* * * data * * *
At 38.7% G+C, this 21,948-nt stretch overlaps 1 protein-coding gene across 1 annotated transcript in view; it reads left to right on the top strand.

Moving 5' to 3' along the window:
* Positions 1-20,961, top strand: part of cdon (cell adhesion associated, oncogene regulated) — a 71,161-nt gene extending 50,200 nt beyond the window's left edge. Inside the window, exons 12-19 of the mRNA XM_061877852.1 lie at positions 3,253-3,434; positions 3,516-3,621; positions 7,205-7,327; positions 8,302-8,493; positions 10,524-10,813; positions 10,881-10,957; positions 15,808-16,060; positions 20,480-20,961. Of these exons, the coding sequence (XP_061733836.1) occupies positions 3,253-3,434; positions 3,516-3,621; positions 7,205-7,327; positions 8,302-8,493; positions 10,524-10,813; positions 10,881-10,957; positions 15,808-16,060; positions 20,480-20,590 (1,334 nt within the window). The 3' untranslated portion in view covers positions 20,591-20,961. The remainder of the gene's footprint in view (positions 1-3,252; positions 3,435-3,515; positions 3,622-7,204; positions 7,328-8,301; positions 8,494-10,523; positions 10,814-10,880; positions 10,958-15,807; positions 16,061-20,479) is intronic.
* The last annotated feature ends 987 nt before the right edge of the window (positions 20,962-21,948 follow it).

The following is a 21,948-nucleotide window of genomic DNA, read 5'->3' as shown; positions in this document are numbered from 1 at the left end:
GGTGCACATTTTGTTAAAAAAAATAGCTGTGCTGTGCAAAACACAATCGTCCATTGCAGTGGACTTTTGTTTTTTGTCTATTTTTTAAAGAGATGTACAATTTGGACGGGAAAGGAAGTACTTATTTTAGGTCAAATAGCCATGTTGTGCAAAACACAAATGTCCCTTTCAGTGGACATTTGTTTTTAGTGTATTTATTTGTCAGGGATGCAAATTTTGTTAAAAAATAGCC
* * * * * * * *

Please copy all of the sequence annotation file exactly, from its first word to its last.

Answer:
At 38.7% G+C, this 21,948-nt stretch overlaps 1 protein-coding gene across 1 annotated transcript in view; it reads left to right on the top strand.

Moving 5' to 3' along the window:
* Positions 1-20,961, top strand: part of cdon (cell adhesion associated, oncogene regulated) — a 71,161-nt gene extending 50,200 nt beyond the window's left edge. Inside the window, exons 12-19 of the mRNA XM_061877852.1 lie at positions 3,253-3,434; positions 3,516-3,621; positions 7,205-7,327; positions 8,302-8,493; positions 10,524-10,813; positions 10,881-10,957; positions 15,808-16,060; positions 20,480-20,961. Of these exons, the coding sequence (XP_061733836.1) occupies positions 3,253-3,434; positions 3,516-3,621; positions 7,205-7,327; positions 8,302-8,493; positions 10,524-10,813; positions 10,881-10,957; positions 15,808-16,060; positions 20,480-20,590 (1,334 nt within the window). The 3' untranslated portion in view covers positions 20,591-20,961. The remainder of the gene's footprint in view (positions 1-3,252; positions 3,435-3,515; positions 3,622-7,204; positions 7,328-8,301; positions 8,494-10,523; positions 10,814-10,880; positions 10,958-15,807; positions 16,061-20,479) is intronic.
* The last annotated feature ends 987 nt before the right edge of the window (positions 20,962-21,948 follow it).

The following is a 21,948-nucleotide window of genomic DNA, read 5'->3' as shown; positions in this document are numbered from 1 at the left end:
GGTGCACATTTTGTTAAAAAAAATAGCTGTGCTGTGCAAAACACAATCGTCCATTGCAGTGGACTTTTGTTTTTTGTCTATTTTTTAAAGAGATGTACAATTTGGACGGGAAAGGAAGTACTTATTTTAGGTCAAATAGCCATGTTGTGCAAAACACAAATGTCCCTTTCAGTGGACATTTGTTTTTAGTGTATTTATTTGTCAGGGATGCAAATTTTGTTAAAAAATAGCC